"It is pure pleasure to encounter Cynthia Ozick: a morally brilliant comic master whose plots keep the pages turning and whose every sentence sings. Ozick's latest novel is billed as a 'photographic negative' of Henry James' The Ambassadors, with the same plot and the opposite meaning. Readers put off by James' baroque style have nothing to fear; part of Ozick's inversion of James is the crisp bite of her prose, and the story, ultimately, is fully hers." - Ms. Magazine
"...her vision of Europe and its tragic history is profound; and Lili is a creation of stunning depth. It is not Jamesian, it is Ozickian." -- Richard Eder, Boston Globe
"Ozick has achieved another success. Henry James -- the master -- would not be displeased." -- Miami Herald
"This is vintage Ozick; she is, perhaps, our most classical contemporary novelist, with a strong sense of literary heritage." -- LA Times
Foreign Bodies, by Cynthia Ozick (Houghton Mifflin Harcourt; $26). Bea Nightingale, a teacher in the Bronx in the nineteen-fifties, is in a rut when her peevish brother entreats her to retrieve his son and daughter from Paris, where they sought refuge from his oppressive ways. Ozick’s taut, sparkling novel is billed as a retelling of Henry James’s "The Ambassadors," and she transforms James’s cultivated Europe into a "scarred and exhausted" landscape teeming with the ghosts of war. Bea is a reluctant ambassador: at first she strives to do her brother’s bidding, but soon the "romantic agony" of Paris awakens feelings she has long kept subdued. Embroiled in a family drama, careful Bea meddles where once she stood idle, and she confronts a vexing paradox: "how hard it is to change one’s life" and "how terrifyingly simple to change the lives of others." -- The New Yorker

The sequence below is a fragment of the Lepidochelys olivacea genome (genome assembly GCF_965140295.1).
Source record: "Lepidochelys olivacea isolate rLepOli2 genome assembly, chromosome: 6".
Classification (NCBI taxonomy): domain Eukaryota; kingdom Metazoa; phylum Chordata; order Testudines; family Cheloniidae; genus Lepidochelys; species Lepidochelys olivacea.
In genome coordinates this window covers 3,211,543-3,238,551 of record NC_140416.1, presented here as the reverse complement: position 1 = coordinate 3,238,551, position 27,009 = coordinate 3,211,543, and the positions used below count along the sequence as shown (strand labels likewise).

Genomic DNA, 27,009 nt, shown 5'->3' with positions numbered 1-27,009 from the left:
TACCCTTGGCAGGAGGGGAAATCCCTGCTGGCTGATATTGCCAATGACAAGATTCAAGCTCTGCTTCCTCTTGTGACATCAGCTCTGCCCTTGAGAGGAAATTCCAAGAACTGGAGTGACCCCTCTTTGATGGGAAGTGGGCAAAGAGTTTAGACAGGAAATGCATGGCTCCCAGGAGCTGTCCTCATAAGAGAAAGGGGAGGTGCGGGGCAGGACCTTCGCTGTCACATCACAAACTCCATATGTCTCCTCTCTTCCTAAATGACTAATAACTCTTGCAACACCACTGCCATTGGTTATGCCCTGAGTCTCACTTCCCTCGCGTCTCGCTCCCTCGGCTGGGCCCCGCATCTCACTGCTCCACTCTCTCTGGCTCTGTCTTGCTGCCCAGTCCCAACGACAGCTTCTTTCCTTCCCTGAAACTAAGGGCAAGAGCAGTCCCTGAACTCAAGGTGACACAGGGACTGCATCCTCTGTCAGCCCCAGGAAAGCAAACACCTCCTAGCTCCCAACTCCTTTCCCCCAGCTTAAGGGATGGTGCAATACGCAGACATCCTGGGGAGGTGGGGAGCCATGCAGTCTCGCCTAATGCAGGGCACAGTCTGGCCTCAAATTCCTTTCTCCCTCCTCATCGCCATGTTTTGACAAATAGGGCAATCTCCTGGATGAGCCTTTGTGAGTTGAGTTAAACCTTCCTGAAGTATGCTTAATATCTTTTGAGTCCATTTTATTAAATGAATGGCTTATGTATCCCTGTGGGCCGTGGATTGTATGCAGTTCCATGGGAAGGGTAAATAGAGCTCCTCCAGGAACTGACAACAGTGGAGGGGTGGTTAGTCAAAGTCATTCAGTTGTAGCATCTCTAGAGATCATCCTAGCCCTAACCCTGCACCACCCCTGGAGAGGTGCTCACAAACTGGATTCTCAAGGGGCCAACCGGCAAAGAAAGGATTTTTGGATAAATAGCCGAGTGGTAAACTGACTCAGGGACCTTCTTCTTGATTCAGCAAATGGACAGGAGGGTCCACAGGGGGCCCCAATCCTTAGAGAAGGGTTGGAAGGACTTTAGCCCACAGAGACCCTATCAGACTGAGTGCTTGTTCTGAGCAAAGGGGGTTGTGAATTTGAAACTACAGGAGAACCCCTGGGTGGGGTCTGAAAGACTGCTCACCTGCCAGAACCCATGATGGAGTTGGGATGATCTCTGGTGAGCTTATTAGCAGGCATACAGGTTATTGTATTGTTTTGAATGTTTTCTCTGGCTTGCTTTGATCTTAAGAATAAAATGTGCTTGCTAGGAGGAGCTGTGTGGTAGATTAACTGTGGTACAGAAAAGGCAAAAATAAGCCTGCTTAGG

"What makes this novel such an absorbing achievement is not so much its slanted replications of the story line of 'The Ambassadors'...but the witty, fierce way in which it goes about upending the whole theme and meaning and stylistic manner of its revered precurser....'Foreign Bodies' is a nimble, entertaining literary homage, but it is also, chillingly, what James would have called 'the real thing.'" - The New York Times Book Review
Four out of four stars:
"Who would dare to rewrite Henry James? Ozick proves up to the task, recasting The Ambassadors with Jewish Americans in post-war Paris—a city of displaced, battered souls. Asked by her brother to retrieve his errant son Julian from France, divorcée Beatrice acquiesces and becomes entangled in a web of deceptions. She’s like King Midas in reverse: All she touches turns to ash. A profound sadness lies just beneath the polished prose of this affecting tale." – S. C. - People Magazine